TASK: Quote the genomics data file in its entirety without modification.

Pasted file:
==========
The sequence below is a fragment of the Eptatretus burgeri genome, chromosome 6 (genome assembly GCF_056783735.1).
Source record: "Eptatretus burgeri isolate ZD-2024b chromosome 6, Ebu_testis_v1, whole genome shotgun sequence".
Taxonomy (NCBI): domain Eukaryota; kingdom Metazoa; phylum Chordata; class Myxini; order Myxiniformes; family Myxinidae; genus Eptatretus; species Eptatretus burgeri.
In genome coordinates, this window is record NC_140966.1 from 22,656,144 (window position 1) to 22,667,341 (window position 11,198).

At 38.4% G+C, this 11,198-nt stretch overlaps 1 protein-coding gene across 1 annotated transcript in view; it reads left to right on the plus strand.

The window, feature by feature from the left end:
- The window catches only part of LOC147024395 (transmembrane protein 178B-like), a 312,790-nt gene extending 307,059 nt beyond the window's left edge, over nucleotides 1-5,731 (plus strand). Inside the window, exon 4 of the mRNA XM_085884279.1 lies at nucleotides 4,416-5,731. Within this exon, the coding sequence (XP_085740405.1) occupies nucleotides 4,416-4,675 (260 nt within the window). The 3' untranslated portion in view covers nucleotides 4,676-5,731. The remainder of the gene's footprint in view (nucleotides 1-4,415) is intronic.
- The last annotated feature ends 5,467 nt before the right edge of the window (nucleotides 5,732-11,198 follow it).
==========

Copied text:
The sequence below is a fragment of the Eptatretus burgeri genome, chromosome 6 (genome assembly GCF_056783735.1).
Source record: "Eptatretus burgeri isolate ZD-2024b chromosome 6, Ebu_testis_v1, whole genome shotgun sequence".
Taxonomy (NCBI): domain Eukaryota; kingdom Metazoa; phylum Chordata; class Myxini; order Myxiniformes; family Myxinidae; genus Eptatretus; species Eptatretus burgeri.
In genome coordinates, this window is record NC_140966.1 from 22,656,144 (window position 1) to 22,667,341 (window position 11,198).

At 38.4% G+C, this 11,198-nt stretch overlaps 1 protein-coding gene across 1 annotated transcript in view; it reads left to right on the plus strand.

The window, feature by feature from the left end:
- The window catches only part of LOC147024395 (transmembrane protein 178B-like), a 312,790-nt gene extending 307,059 nt beyond the window's left edge, over nucleotides 1-5,731 (plus strand). Inside the window, exon 4 of the mRNA XM_085884279.1 lies at nucleotides 4,416-5,731. Within this exon, the coding sequence (XP_085740405.1) occupies nucleotides 4,416-4,675 (260 nt within the window). The 3' untranslated portion in view covers nucleotides 4,676-5,731. The remainder of the gene's footprint in view (nucleotides 1-4,415) is intronic.
- The last annotated feature ends 5,467 nt before the right edge of the window (nucleotides 5,732-11,198 follow it).